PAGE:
Last Child in the (Maine) Woods

Andy Shepard of the newly rebooted Maine Winter Sports Center talks about keeping Maine’s outdoor heritage alive — one youth at a time.

Last winter, just days before Maine Winter Sports Center biathlon team member Russell Currier was to compete as Maine’s only winter Olympian, the group that had mentored him in the sport abruptly lost two-thirds of its funding. The Libra Foundation, which had funded MWSC since its inception, announced it was ending its support. MWSC president Andy Shepard and staff had eight weeks to raise $550,000 or watch the lights go out on their 15-year-old organization. In what Shepard calls “an all-hands-on-deck effort,” they raised almost $900,000. This winter starts a new chapter for MWSC, which has reorganized and launched a campaign to promote its efforts beyond cultivating world-class skiers and biathletes and hosting competitions. The group has offices in Yarmouth and Caribou, but hopes to place new emphasis on the 140 or so communities where MWSC administers year-round outdoor ed and leadership initiatives, plus trail-building and gear-lease programs, all aimed at fighting what the author Richard Louv has dubbed “nature-deficit disorder.” We talked with Shepard about why MWSC isn’t just about skiing anymore (and never really was).

So why the need for a MWSC relaunch?

What most people understand about MWSC is that we hold these World Cup events in Aroostook County that 140 million people watch live on TV. That tends to get people’s attention. We have athletes making the Olympics — 15 Olympians have come out of the Maine Winter Sports Center in our 15 years. But what’s just as important to us are our community development programs.

And why trumpet these programs now?

In a lot of rural communities, there just aren’t a lot of resources dedicated to getting kids outside, doing active things. So what we’re doing is providing resources for these communities to do so in a sustainable and impactful way. We have volunteers there, and we provide curriculum. We have 3,000 sets of cross-country skis and hundreds of mountain bikes, canoes, kayaks, stand-up paddle- boards — all available for lease.

Let’s say my kid lives a pretty full life — school, friends, A/V club and soccer practice after school. Why does it matter if he or she isn’t getting out in the woods?

We believe that in order to be successful in life, the key attribute is not your wealth, family background, whether you’re good looking, where you grew up — it’s the ability to face challenges and work through to a successful conclusion, knowing that here and there you’re going to fail. All of our programs focus on presenting kids with challenge. The lifestyle you described, that child could be growing up in New York, Boston, Philadelphia, or Sheboygan, Wisconsin. But Maine has a somewhat unique heritage and culture. It’s a culture of being self-sufficient in the outdoors. Over the last couple of generations, Maine kids have lost that heritage. You go into a lot of communities where you would think you’d find people who are comfortable in a canoe or kayak, or hiking or camping for a couple days, or skiing. But kids today don’t have these skills, in part because they’re doing Little League baseball or basketball, or they’re on their computers or iPads all the time.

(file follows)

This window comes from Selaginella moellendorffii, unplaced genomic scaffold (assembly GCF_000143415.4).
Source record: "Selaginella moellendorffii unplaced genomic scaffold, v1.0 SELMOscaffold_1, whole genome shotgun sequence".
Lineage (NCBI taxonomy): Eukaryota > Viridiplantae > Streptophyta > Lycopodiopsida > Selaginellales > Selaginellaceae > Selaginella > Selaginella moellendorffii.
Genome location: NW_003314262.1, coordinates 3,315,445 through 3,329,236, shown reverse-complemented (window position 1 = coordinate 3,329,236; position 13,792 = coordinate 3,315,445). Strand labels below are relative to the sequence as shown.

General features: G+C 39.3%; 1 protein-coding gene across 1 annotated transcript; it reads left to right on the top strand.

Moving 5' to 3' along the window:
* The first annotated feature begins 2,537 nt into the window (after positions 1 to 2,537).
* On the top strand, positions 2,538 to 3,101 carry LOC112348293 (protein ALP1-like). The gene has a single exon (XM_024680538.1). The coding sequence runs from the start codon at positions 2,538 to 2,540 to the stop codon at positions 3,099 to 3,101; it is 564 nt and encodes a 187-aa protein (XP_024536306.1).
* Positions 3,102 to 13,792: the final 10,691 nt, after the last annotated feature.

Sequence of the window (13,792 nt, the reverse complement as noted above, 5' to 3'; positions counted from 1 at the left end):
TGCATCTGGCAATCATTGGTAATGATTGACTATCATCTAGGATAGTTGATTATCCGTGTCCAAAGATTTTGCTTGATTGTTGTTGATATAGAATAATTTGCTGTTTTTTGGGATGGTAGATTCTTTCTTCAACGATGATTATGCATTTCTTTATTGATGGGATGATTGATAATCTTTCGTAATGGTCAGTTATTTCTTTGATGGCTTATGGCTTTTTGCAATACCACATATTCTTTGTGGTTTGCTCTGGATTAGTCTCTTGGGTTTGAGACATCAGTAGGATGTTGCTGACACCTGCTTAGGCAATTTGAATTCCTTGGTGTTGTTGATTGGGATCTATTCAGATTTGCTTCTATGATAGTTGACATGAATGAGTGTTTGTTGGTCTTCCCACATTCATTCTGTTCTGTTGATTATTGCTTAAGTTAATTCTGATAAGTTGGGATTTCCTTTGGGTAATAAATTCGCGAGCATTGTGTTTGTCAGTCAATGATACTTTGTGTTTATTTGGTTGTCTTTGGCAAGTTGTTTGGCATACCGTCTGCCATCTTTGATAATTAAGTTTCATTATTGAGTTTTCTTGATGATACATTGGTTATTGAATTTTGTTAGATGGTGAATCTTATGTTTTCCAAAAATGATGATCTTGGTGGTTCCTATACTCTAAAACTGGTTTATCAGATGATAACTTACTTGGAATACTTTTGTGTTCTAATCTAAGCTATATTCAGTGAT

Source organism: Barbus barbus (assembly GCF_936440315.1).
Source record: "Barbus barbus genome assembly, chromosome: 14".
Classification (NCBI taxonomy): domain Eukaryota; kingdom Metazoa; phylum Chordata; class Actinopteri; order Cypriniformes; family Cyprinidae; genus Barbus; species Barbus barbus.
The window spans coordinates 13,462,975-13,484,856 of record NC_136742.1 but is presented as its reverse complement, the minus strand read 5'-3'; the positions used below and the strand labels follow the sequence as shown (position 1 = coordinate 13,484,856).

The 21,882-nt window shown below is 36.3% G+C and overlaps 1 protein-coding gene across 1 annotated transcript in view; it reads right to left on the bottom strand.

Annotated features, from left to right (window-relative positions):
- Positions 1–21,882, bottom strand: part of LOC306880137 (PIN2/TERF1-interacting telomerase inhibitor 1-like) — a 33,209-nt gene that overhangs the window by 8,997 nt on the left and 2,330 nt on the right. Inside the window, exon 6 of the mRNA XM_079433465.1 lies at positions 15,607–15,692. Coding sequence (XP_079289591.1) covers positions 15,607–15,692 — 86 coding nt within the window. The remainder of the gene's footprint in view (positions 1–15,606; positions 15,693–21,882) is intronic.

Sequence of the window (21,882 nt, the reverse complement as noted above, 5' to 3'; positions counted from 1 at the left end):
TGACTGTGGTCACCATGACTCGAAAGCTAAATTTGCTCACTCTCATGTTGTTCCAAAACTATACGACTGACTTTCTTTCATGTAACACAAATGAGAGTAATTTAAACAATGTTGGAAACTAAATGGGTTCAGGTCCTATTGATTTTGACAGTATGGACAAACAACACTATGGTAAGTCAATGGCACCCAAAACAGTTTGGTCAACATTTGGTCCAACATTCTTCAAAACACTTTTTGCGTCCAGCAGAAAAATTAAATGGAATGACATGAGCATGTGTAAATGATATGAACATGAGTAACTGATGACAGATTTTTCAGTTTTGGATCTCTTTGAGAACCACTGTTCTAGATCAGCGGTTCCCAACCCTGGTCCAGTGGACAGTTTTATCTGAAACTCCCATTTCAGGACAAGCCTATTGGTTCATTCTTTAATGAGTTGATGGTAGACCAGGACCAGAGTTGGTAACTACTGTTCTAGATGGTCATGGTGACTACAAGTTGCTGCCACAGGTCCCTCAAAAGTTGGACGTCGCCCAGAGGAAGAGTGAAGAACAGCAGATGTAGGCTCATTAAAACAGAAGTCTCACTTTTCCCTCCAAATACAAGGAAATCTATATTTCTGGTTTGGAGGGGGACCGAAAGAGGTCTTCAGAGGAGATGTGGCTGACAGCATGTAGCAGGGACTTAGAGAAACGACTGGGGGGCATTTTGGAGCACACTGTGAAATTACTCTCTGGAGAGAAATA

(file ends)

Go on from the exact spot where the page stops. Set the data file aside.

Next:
You describe these efforts as community development. But what does my kid’s outdoor savvy have to do with the larger community?

Maine is the most heavily forested state in the country and has all these remarkable outdoor resources. But when kids aren’t getting outdoors, those resources are going underappreciated, underused, and as a result, potentially undervalued. So we’re trying to reestablish that connection to our outdoor heritage, which creates generations of stewards for Maine’s outdoor resources.

But MWSC will continue to find and train potential future Olympians?

Absolutely, we’re very proud of that history. We just want people to know that it’s only a part of what we do. We all understand that athletes are going to face challenges and defeats, and we’re inspired by that as spectators, when those athletes pick themselves up, learn from their failures, and then ultimately succeed. But that can also take so many different forms in the outdoors.

Is there a pride in northern Maine for the region’s winter sports heritage?

Well, Aroostook County people aren’t exactly chest thumpers, but yeah, when you talk to people, there’s a pride in knowing their kids and grandkids are becoming some of the best cross-country skiers or biathletes in the world. There’s a pride knowing that the world knows about their ability to host these events — world championships, World Cups — better than anyone else in North America and a lot of places around the world.
Cross-country skiing was huge in Aroostook County up until World War II. They used to have these huge winter carnivals, which were popular around the country then. A lot of the roads used to be left snowy, for you to ski or drive a sleigh on, but around WWII they started plowing those roads. There used to be a four-day ski race between Bangor and Caribou, but after the war, they started plowing between the towns, and so the race went away. Snowmobiles became more of a factor, and that ski culture started to wane. Then we came along and pumped some new life into that, and now today, there are an awful lot more kids participating in skiing.


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